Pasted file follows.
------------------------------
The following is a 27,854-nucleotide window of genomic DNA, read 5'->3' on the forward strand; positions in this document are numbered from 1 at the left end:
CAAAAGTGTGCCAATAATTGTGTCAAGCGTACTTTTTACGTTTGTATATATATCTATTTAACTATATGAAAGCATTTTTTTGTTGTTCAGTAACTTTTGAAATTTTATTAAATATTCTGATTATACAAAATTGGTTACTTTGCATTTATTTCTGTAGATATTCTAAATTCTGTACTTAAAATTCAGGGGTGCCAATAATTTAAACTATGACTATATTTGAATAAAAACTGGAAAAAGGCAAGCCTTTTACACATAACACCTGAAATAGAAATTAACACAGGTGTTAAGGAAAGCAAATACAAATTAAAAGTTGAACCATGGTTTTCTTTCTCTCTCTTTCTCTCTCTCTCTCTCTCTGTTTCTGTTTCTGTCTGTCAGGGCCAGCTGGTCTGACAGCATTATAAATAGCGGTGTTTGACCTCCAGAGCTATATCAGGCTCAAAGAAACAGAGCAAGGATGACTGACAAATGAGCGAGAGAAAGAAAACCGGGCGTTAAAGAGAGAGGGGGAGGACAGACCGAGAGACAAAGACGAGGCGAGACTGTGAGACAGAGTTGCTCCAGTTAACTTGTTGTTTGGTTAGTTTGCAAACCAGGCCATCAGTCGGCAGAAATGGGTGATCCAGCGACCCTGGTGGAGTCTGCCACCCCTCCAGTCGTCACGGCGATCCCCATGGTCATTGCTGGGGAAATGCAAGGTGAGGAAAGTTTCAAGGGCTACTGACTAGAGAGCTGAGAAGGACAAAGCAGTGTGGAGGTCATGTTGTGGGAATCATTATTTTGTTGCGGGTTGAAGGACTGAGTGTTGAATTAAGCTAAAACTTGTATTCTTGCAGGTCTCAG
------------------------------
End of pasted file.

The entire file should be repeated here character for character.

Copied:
The following is a 27,854-nucleotide window of genomic DNA, read 5'->3' on the forward strand; positions in this document are numbered from 1 at the left end:
CAAAAGTGTGCCAATAATTGTGTCAAGCGTACTTTTTACGTTTGTATATATATCTATTTAACTATATGAAAGCATTTTTTTGTTGTTCAGTAACTTTTGAAATTTTATTAAATATTCTGATTATACAAAATTGGTTACTTTGCATTTATTTCTGTAGATATTCTAAATTCTGTACTTAAAATTCAGGGGTGCCAATAATTTAAACTATGACTATATTTGAATAAAAACTGGAAAAAGGCAAGCCTTTTACACATAACACCTGAAATAGAAATTAACACAGGTGTTAAGGAAAGCAAATACAAATTAAAAGTTGAACCATGGTTTTCTTTCTCTCTCTTTCTCTCTCTCTCTCTCTCTGTTTCTGTTTCTGTCTGTCAGGGCCAGCTGGTCTGACAGCATTATAAATAGCGGTGTTTGACCTCCAGAGCTATATCAGGCTCAAAGAAACAGAGCAAGGATGACTGACAAATGAGCGAGAGAAAGAAAACCGGGCGTTAAAGAGAGAGGGGGAGGACAGACCGAGAGACAAAGACGAGGCGAGACTGTGAGACAGAGTTGCTCCAGTTAACTTGTTGTTTGGTTAGTTTGCAAACCAGGCCATCAGTCGGCAGAAATGGGTGATCCAGCGACCCTGGTGGAGTCTGCCACCCCTCCAGTCGTCACGGCGATCCCCATGGTCATTGCTGGGGAAATGCAAGGTGAGGAAAGTTTCAAGGGCTACTGACTAGAGAGCTGAGAAGGACAAAGCAGTGTGGAGGTCATGTTGTGGGAATCATTATTTTGTTGCGGGTTGAAGGACTGAGTGTTGAATTAAGCTAAAACTTGTATTCTTGCAGGTCTCAG